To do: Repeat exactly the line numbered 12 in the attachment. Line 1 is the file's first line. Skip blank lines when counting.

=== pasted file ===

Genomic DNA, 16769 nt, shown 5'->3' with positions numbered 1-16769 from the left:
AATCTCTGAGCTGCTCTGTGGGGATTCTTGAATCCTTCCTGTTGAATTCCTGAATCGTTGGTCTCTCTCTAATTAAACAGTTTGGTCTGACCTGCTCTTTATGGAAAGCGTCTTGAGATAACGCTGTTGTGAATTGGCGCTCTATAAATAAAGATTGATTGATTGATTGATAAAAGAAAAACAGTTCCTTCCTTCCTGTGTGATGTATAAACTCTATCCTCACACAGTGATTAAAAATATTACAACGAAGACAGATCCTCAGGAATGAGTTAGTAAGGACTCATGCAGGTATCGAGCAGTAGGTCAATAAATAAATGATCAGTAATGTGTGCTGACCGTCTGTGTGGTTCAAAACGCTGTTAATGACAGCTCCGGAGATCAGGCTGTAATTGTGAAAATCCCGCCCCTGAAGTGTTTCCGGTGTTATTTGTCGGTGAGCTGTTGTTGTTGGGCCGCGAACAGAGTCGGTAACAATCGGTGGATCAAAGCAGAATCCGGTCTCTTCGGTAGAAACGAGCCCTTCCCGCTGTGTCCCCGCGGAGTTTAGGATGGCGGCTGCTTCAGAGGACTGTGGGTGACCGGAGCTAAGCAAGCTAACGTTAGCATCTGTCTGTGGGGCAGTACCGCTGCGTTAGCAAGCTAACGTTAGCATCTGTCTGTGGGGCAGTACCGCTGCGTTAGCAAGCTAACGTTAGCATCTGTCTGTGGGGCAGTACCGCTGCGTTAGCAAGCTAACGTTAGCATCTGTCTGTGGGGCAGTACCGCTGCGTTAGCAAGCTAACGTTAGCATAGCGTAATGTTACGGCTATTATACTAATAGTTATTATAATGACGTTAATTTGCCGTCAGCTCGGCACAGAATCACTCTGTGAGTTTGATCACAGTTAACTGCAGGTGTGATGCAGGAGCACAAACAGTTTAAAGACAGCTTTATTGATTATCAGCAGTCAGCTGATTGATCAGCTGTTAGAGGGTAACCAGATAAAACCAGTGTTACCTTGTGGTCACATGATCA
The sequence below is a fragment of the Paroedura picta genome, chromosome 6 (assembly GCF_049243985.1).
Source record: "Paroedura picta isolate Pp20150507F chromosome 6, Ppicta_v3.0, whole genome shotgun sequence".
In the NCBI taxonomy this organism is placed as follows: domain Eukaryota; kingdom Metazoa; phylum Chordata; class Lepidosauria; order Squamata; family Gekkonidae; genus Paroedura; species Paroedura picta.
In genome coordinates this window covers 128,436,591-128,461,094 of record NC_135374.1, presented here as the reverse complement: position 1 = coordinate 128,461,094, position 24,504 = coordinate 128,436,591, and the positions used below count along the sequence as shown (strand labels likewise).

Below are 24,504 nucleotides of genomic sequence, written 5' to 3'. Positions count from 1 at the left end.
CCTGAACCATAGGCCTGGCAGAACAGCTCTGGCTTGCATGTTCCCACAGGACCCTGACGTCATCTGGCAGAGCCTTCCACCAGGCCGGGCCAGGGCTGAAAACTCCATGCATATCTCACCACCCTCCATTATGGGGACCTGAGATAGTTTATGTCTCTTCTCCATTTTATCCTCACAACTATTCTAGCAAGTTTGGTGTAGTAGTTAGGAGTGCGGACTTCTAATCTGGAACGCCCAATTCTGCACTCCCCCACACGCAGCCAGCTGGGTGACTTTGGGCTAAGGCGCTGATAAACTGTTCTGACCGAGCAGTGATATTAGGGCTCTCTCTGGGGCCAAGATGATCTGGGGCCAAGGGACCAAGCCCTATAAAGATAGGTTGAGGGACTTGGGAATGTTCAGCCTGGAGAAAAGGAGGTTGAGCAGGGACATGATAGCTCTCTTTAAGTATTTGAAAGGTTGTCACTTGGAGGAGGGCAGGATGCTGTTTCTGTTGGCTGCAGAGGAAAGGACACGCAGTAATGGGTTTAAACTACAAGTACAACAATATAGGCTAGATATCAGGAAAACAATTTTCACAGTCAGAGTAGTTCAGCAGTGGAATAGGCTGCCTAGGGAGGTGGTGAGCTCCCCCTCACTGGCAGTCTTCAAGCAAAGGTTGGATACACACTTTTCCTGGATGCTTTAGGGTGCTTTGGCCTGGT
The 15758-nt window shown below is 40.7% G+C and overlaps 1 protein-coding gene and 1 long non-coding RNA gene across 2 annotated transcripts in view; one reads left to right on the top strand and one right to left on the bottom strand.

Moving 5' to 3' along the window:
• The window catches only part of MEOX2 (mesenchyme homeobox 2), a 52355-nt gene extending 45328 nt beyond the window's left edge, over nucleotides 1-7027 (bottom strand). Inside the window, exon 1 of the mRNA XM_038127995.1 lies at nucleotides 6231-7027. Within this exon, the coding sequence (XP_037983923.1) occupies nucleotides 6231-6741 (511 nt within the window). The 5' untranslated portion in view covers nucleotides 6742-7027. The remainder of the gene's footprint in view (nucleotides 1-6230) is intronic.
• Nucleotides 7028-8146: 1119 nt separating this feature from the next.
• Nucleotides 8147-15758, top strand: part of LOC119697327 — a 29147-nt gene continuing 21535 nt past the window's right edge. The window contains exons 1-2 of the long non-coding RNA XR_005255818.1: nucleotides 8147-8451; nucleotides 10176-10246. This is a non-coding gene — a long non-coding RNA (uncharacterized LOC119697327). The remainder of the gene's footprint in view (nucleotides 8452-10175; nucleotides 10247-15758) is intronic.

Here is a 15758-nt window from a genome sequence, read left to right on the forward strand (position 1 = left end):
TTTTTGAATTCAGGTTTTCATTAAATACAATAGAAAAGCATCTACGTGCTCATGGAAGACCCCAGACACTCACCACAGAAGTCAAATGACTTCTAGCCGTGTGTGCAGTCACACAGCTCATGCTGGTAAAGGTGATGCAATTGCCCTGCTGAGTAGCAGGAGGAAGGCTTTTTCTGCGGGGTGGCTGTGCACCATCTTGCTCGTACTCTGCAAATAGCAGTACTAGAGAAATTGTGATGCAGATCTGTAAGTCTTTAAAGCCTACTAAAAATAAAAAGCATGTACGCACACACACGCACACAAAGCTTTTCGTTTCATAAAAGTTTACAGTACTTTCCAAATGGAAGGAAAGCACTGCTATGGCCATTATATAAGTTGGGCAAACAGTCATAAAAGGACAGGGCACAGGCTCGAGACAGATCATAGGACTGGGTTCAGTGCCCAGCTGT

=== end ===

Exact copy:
• Nucleotides 7028-8146: 1119 nt separating this feature from the next.